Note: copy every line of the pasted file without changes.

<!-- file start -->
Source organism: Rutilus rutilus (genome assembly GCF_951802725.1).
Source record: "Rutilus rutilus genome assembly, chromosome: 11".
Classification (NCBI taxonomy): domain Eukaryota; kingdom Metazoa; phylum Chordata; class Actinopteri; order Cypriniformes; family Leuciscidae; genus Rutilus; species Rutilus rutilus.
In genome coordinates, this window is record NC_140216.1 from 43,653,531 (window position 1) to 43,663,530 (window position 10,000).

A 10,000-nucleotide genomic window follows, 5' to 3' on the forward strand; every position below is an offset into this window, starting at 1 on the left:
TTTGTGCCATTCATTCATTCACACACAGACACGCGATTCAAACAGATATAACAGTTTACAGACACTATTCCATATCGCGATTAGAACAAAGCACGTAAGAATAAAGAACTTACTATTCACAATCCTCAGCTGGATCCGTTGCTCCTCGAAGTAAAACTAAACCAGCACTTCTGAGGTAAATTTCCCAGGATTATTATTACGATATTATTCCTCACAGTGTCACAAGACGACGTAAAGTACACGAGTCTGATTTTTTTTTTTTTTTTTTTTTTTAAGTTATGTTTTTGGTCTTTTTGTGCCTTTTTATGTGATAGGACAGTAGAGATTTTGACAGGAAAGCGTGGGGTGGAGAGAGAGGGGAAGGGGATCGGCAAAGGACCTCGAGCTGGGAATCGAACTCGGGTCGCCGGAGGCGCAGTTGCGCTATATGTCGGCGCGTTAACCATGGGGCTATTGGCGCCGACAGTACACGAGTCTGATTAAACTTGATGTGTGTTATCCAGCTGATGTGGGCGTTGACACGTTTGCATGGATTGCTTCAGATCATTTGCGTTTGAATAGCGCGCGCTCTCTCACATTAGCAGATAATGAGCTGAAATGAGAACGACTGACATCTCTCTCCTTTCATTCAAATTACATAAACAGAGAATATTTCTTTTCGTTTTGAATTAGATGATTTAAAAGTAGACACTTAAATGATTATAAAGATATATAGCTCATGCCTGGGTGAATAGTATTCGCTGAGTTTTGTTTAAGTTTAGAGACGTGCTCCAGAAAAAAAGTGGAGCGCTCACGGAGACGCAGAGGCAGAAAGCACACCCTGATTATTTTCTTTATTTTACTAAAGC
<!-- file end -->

Source organism: Rutilus rutilus (genome assembly GCF_951802725.1).
Source record: "Rutilus rutilus genome assembly, chromosome: 11".
Classification (NCBI taxonomy): domain Eukaryota; kingdom Metazoa; phylum Chordata; class Actinopteri; order Cypriniformes; family Leuciscidae; genus Rutilus; species Rutilus rutilus.
In genome coordinates, this window is record NC_140216.1 from 43,653,531 (window position 1) to 43,663,530 (window position 10,000).

A 10,000-nucleotide genomic window follows, 5' to 3' on the forward strand; every position below is an offset into this window, starting at 1 on the left:
TTTGTGCCATTCATTCATTCACACACAGACACGCGATTCAAACAGATATAACAGTTTACAGACACTATTCCATATCGCGATTAGAACAAAGCACGTAAGAATAAAGAACTTACTATTCACAATCCTCAGCTGGATCCGTTGCTCCTCGAAGTAAAACTAAACCAGCACTTCTGAGGTAAATTTCCCAGGATTATTATTACGATATTATTCCTCACAGTGTCACAAGACGACGTAAAGTACACGAGTCTGATTTTTTTTTTTTTTTTTTTTTTTAAGTTATGTTTTTGGTCTTTTTGTGCCTTTTTATGTGATAGGACAGTAGAGATTTTGACAGGAAAGCGTGGGGTGGAGAGAGAGGGGAAGGGGATCGGCAAAGGACCTCGAGCTGGGAATCGAACTCGGGTCGCCGGAGGCGCAGTTGCGCTATATGTCGGCGCGTTAACCATGGGGCTATTGGCGCCGACAGTACACGAGTCTGATTAAACTTGATGTGTGTTATCCAGCTGATGTGGGCGTTGACACGTTTGCATGGATTGCTTCAGATCATTTGCGTTTGAATAGCGCGCGCTCTCTCACATTAGCAGATAATGAGCTGAAATGAGAACGACTGACATCTCTCTCCTTTCATTCAAATTACATAAACAGAGAATATTTCTTTTCGTTTTGAATTAGATGATTTAAAAGTAGACACTTAAATGATTATAAAGATATATAGCTCATGCCTGGGTGAATAGTATTCGCTGAGTTTTGTTTAAGTTTAGAGACGTGCTCCAGAAAAAAAGTGGAGCGCTCACGGAGACGCAGAGGCAGAAAGCACACCCTGATTATTTTCTTTATTTTACTAAAGC